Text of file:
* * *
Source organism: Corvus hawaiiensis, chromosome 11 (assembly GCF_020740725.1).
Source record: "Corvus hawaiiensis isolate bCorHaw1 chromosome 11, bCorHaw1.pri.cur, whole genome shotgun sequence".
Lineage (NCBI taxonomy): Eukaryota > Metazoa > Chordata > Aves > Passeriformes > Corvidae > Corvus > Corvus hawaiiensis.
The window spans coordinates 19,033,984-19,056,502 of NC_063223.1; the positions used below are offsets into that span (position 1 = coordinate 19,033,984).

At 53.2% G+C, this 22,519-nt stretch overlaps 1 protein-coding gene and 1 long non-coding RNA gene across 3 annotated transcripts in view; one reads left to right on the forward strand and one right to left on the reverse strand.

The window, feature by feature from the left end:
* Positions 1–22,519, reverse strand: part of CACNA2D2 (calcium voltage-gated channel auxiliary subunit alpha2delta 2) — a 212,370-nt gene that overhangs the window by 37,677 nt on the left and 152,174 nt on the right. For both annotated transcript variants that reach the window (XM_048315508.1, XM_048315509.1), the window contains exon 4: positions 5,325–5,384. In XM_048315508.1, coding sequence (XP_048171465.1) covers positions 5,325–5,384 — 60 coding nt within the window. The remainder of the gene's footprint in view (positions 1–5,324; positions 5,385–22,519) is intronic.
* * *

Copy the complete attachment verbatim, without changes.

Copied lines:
Source organism: Corvus hawaiiensis, chromosome 11 (assembly GCF_020740725.1).
Source record: "Corvus hawaiiensis isolate bCorHaw1 chromosome 11, bCorHaw1.pri.cur, whole genome shotgun sequence".
Lineage (NCBI taxonomy): Eukaryota > Metazoa > Chordata > Aves > Passeriformes > Corvidae > Corvus > Corvus hawaiiensis.
The window spans coordinates 19,033,984-19,056,502 of NC_063223.1; the positions used below are offsets into that span (position 1 = coordinate 19,033,984).

At 53.2% G+C, this 22,519-nt stretch overlaps 1 protein-coding gene and 1 long non-coding RNA gene across 3 annotated transcripts in view; one reads left to right on the forward strand and one right to left on the reverse strand.

The window, feature by feature from the left end:
* Positions 1–22,519, reverse strand: part of CACNA2D2 (calcium voltage-gated channel auxiliary subunit alpha2delta 2) — a 212,370-nt gene that overhangs the window by 37,677 nt on the left and 152,174 nt on the right. For both annotated transcript variants that reach the window (XM_048315508.1, XM_048315509.1), the window contains exon 4: positions 5,325–5,384. In XM_048315508.1, coding sequence (XP_048171465.1) covers positions 5,325–5,384 — 60 coding nt within the window. The remainder of the gene's footprint in view (positions 1–5,324; positions 5,385–22,519) is intronic.